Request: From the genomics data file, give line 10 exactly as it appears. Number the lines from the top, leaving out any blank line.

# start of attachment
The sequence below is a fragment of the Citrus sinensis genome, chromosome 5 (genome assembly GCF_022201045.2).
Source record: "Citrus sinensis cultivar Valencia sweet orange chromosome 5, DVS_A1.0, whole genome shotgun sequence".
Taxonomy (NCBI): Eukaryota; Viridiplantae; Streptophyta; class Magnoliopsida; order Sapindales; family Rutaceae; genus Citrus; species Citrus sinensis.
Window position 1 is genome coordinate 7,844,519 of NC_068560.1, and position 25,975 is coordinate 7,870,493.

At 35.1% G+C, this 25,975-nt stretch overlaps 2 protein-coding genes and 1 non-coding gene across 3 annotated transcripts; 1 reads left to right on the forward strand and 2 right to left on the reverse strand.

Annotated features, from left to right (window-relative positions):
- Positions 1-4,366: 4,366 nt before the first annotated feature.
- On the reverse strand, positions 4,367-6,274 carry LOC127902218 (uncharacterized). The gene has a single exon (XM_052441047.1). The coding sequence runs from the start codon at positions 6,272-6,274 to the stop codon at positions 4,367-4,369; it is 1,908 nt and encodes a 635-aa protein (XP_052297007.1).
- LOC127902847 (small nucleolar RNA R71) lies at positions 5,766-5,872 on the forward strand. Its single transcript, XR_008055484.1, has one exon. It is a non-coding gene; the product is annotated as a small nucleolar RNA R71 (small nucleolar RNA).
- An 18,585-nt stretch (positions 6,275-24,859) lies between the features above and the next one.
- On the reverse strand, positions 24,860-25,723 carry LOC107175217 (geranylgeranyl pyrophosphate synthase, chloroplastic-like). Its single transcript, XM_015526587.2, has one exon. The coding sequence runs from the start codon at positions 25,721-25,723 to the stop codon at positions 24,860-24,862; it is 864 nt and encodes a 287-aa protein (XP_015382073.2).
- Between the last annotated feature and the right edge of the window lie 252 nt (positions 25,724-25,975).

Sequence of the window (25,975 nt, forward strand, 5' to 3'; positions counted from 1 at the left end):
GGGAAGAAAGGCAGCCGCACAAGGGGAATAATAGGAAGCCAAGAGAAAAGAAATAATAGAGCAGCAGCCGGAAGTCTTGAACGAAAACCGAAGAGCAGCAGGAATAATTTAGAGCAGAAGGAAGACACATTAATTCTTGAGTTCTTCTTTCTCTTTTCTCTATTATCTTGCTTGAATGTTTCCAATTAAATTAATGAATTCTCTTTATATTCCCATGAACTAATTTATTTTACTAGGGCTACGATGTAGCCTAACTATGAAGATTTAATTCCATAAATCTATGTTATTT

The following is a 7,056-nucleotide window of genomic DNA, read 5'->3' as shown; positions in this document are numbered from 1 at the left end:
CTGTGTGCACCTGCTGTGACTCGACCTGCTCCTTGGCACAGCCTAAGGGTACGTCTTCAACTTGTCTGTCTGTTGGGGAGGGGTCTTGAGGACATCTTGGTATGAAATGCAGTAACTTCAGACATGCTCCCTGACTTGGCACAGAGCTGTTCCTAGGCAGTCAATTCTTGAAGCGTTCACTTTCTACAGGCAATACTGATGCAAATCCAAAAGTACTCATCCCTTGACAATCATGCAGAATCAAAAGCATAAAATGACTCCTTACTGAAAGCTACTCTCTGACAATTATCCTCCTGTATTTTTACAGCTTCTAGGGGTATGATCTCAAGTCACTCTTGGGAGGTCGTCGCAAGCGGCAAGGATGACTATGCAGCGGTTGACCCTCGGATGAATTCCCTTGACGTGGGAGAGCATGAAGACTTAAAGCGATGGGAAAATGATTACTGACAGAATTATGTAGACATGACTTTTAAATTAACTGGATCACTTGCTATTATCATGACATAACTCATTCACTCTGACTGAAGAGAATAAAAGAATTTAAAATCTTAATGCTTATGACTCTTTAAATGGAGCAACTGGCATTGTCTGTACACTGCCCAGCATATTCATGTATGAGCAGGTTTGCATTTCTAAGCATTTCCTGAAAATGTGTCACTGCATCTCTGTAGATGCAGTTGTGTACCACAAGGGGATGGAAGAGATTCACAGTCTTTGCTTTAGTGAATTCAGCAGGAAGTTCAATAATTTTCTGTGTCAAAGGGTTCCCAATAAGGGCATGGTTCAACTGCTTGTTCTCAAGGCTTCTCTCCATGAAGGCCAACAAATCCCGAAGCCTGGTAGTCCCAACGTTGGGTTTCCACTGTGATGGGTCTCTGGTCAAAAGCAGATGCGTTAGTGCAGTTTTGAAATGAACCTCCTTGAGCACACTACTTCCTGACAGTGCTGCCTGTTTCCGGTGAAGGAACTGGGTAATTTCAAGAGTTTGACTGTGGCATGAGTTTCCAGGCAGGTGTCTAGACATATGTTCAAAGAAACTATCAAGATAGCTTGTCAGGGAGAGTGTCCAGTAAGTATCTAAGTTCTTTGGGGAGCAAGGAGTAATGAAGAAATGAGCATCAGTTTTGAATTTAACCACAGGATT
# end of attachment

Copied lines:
- An 18,585-nt stretch (positions 6,275-24,859) lies between the features above and the next one.